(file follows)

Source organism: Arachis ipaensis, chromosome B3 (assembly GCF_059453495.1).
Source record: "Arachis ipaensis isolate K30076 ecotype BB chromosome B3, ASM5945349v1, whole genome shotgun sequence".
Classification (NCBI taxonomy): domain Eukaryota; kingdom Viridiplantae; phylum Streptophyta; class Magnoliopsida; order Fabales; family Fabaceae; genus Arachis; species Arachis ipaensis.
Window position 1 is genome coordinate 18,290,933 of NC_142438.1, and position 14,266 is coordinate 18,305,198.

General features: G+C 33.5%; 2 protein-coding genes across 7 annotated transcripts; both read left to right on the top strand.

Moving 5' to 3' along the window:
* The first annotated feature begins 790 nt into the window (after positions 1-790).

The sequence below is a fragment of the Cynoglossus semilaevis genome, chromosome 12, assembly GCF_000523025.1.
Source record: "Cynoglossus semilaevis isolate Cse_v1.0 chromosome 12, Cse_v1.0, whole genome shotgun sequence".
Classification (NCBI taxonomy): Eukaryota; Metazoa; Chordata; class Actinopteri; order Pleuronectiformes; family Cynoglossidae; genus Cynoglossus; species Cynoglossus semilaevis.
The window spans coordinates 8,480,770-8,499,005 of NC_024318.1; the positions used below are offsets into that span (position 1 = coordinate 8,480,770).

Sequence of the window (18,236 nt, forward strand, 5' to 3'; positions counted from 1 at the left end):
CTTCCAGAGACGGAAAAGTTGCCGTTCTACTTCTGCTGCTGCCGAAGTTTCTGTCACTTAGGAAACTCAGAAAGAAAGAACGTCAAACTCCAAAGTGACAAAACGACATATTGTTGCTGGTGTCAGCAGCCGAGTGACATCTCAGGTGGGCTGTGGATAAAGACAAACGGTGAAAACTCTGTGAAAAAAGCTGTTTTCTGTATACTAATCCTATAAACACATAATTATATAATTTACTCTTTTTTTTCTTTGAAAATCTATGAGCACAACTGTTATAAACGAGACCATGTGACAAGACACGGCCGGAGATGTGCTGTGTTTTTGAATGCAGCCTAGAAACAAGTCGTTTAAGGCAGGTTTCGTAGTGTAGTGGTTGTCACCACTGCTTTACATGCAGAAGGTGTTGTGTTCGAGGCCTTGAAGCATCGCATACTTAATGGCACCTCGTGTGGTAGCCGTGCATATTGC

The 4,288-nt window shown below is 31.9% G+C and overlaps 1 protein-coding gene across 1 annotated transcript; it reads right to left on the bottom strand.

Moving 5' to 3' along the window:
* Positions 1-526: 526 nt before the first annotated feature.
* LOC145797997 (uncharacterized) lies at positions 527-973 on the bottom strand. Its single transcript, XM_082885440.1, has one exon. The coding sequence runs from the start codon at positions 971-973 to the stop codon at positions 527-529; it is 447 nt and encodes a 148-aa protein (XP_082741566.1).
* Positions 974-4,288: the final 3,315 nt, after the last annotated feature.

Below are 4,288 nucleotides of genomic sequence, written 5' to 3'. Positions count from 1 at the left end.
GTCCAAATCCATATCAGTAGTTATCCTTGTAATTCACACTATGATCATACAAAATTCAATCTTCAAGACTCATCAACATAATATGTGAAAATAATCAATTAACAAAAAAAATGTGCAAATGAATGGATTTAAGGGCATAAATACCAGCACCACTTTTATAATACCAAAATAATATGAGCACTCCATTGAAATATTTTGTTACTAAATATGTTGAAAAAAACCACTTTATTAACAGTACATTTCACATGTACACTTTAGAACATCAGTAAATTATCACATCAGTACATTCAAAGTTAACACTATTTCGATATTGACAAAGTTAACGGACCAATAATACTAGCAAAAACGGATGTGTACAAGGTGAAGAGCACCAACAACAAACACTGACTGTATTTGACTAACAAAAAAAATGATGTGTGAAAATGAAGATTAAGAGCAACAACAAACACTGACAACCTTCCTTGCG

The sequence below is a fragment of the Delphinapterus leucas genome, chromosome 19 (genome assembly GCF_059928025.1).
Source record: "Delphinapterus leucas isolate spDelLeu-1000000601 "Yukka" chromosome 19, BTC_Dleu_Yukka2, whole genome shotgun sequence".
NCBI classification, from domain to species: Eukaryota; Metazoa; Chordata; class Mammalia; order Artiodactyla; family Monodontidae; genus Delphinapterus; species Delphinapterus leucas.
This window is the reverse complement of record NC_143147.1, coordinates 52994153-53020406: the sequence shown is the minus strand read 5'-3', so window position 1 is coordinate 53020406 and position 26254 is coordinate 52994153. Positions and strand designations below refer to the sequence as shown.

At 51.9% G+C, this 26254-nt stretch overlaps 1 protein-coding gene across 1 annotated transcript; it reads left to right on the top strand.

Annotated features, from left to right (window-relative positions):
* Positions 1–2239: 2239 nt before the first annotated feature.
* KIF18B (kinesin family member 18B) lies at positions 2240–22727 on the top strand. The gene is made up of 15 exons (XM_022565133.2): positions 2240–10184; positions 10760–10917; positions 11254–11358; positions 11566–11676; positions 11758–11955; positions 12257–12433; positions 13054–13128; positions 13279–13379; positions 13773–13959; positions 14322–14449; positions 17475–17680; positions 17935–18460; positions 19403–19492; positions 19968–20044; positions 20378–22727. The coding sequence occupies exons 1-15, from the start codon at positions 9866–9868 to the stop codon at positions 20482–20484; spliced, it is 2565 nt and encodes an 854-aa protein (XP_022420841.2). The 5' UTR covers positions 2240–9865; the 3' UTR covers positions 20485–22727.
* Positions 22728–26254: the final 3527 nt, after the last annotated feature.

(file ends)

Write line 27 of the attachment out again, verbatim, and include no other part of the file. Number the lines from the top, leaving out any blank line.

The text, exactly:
* Positions 1–2239: 2239 nt before the first annotated feature.